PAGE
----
Last night I took myself off to the Frontline Club, for a discussion on digital media, mobiles and paywalls – based on the question “Will Apple save media?”. All relevant, cool and topical stuff. However, I should have known that the presence of Gurtej Sandhu, digital director of Times newspapers there, this was going to turn into a discussion primarily about paywalls – and indeed it did, despite the presence of several iPads in the room. The News International paywalls have become the discursive equivalent of black holes – bending all conversation out of shape around them…
I found the disconnect between the representatives of our nationals newspapers there – Sandhu and Marybeth Christie, head of product development at FT.com – and the audience was marked. Every time they were questioned about “the conversation” – which is essentially social media shorthand for the vast web of interlinks stories, blogs, tweets and the like around a particular topic – Sandhu tended to reply with comments about being on as many platforms as possible, and Christie came very close, at chair Steve Hewlett’s prompting, to equating social sharing with theft. The message seemed to be clear – the majority of the audience, and the remaining two panelists, thought that the social web was important, the national newspaper representative did not.
William Owen of Made by Many identifies three fallacies he sees in national newspaper thinking, based on what he heard at the event. I think he’s absolutely spot on – in fact, I think all three are extensions of the national newspaper-centric thinking I highlighted earlier in the week. I challenged Sandhu on this, suggesting that he assertion that we were all in an experimental phase around paying for content was nonsense. After all, RBI has been doing it for 15 years, His reply implied that there was something different going on here because they’re the first general interest newspaper to follow that route. But really, does the source of the content matter that much? Doesn’t each piece of content stand on fall on its own amongst the web of information out there?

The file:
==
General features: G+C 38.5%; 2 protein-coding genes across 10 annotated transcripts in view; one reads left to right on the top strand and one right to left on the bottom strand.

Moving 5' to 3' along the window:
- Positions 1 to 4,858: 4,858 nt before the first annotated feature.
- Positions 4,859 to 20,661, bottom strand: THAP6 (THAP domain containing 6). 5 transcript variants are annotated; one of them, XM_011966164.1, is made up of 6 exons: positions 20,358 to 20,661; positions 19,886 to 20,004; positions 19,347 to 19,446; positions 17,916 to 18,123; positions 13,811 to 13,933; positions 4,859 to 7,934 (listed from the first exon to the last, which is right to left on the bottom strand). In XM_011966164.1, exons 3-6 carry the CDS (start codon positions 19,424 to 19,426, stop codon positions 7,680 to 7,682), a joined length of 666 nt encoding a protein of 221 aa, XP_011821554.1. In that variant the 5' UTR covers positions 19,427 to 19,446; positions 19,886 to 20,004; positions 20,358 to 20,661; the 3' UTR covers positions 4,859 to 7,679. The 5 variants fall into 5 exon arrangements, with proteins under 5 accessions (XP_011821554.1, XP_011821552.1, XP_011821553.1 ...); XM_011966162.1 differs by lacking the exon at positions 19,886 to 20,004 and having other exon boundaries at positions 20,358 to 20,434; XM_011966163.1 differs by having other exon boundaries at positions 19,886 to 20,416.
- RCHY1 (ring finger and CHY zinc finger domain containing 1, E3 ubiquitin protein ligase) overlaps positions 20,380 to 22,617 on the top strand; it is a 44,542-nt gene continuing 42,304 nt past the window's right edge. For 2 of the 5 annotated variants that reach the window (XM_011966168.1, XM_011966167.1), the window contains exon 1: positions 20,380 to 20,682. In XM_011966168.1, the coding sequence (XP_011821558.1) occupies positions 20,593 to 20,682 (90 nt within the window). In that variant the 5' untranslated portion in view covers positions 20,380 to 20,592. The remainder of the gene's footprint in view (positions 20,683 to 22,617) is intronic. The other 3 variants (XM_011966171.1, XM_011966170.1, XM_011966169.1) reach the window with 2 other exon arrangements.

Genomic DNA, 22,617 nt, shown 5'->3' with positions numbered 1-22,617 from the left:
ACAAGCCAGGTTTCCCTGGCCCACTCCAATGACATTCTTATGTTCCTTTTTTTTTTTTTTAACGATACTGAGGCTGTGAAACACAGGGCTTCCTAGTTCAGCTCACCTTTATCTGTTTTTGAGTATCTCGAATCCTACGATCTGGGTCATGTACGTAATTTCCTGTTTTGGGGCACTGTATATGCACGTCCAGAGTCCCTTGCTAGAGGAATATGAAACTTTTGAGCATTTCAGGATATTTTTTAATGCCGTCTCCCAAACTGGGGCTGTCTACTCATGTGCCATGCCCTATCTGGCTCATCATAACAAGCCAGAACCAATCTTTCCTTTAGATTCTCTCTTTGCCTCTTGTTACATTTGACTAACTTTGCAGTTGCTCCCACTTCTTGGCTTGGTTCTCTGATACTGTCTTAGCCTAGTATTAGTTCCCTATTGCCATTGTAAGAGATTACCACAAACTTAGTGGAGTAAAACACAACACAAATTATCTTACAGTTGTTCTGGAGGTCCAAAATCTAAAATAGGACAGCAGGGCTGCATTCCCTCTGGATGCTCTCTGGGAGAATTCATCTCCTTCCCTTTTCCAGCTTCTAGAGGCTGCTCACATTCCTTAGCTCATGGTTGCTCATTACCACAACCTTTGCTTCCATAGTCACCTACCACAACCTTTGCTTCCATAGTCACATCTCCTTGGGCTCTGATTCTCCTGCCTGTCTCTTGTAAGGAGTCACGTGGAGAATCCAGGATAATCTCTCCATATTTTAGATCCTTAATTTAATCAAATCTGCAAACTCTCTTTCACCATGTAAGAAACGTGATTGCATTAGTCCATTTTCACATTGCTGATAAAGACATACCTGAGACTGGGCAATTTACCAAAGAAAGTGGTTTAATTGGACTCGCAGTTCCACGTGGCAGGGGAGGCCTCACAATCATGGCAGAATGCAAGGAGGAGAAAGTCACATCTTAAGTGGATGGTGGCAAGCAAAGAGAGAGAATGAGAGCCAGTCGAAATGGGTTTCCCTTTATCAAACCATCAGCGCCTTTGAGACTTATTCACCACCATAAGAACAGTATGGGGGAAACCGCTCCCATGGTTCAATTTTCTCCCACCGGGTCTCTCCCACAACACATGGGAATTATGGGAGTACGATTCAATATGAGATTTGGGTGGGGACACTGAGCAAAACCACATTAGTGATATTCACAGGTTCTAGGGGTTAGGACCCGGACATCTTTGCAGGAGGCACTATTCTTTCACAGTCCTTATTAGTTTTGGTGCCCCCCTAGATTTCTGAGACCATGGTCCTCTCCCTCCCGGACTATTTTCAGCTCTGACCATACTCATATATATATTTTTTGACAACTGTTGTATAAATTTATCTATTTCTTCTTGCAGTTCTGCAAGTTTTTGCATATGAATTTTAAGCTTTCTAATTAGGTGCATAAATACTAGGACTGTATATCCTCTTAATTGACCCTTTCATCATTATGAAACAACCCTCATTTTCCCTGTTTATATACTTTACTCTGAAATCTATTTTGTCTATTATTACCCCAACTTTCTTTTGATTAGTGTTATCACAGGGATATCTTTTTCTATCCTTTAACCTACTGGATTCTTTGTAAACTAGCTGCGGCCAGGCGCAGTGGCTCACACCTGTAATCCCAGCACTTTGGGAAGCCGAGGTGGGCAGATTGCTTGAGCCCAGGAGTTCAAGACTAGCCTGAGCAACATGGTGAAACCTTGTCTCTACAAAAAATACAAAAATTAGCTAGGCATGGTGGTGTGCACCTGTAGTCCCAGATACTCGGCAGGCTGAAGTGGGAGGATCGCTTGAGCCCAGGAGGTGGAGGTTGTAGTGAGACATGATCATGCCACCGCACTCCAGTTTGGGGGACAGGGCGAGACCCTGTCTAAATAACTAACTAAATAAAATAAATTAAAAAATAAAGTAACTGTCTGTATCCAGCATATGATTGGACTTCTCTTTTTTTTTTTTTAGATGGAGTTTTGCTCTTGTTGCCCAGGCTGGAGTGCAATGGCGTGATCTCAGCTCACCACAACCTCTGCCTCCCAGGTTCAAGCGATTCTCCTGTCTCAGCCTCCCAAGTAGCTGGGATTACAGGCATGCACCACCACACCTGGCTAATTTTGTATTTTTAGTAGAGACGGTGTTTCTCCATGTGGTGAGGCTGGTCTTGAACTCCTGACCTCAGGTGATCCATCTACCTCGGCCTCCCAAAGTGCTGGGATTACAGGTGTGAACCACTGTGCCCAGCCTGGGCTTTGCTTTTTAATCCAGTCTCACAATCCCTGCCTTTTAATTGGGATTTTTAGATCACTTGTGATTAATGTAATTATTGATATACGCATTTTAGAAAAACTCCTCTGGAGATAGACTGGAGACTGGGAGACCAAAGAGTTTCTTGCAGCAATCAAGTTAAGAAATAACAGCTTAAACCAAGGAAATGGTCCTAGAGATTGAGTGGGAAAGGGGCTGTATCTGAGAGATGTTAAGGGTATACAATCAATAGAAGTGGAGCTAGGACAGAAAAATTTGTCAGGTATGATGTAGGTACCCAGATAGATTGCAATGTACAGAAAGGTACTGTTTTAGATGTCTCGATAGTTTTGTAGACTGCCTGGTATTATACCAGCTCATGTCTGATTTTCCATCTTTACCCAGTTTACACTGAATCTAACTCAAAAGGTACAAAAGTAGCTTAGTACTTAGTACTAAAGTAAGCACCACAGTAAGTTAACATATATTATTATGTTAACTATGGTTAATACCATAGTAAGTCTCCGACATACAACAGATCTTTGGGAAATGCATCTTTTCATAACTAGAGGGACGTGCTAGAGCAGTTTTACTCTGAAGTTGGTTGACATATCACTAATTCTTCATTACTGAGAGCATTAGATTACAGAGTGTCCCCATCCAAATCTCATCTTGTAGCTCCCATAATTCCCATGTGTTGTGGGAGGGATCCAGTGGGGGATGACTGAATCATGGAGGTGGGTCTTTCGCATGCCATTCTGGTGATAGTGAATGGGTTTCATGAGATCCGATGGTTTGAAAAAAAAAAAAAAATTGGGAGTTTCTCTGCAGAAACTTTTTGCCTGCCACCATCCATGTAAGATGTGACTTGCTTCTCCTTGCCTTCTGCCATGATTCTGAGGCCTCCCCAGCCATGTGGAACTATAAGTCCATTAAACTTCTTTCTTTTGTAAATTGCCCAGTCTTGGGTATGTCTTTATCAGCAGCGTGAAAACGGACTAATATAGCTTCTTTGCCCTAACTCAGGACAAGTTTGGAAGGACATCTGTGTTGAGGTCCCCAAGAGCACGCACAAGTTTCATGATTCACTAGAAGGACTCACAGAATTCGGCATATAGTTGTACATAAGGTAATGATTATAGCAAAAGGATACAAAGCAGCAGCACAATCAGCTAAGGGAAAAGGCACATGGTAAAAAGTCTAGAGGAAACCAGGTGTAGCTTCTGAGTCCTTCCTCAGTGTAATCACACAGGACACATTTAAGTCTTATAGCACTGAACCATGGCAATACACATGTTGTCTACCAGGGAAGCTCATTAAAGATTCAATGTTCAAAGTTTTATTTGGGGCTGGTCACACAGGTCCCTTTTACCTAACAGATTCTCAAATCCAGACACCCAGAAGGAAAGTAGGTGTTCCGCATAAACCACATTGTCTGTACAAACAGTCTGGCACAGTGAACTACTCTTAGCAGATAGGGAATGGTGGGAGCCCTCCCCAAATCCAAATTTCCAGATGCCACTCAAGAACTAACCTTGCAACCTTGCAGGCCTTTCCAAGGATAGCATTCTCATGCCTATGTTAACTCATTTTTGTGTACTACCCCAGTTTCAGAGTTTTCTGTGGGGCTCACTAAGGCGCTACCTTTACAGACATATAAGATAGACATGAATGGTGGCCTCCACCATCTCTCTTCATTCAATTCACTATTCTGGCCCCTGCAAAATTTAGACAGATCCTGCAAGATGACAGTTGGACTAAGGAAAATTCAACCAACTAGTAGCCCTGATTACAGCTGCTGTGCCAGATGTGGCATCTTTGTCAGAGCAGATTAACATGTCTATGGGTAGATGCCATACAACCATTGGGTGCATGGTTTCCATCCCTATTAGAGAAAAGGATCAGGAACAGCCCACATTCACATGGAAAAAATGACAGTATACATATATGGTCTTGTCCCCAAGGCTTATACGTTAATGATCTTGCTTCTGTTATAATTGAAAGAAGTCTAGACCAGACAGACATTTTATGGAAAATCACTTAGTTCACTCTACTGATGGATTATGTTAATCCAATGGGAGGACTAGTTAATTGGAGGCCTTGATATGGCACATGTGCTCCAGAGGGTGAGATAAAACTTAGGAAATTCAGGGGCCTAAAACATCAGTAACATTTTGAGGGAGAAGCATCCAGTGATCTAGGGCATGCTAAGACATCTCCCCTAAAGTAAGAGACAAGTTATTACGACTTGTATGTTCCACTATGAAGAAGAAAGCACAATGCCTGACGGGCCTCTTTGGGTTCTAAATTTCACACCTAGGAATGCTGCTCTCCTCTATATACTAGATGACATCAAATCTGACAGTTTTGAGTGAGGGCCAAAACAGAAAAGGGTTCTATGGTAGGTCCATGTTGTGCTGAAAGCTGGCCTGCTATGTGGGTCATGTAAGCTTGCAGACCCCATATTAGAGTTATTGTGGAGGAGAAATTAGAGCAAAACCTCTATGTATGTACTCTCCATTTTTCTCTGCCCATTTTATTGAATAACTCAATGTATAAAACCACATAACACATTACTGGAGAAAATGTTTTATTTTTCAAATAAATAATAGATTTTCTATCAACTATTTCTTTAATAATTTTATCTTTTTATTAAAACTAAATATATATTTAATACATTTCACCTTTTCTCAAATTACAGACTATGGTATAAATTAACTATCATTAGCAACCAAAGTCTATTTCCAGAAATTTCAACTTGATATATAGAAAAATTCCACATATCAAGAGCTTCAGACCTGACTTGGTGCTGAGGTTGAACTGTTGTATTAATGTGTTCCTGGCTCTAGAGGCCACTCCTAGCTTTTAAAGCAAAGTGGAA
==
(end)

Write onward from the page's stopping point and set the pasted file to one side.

The closer we get to The Times paywall experiment, the more excited I get about it. We have two very different sets of assumptions amongst publishers, and those interested in publishing, about where the value lies in journalism. This experiment will, over time, expose which assumptions have the deeper flaws in them.
Patrick Smith has posted a write-up of the event, as well as a video of the whole thing over on the Frontline Club blog.
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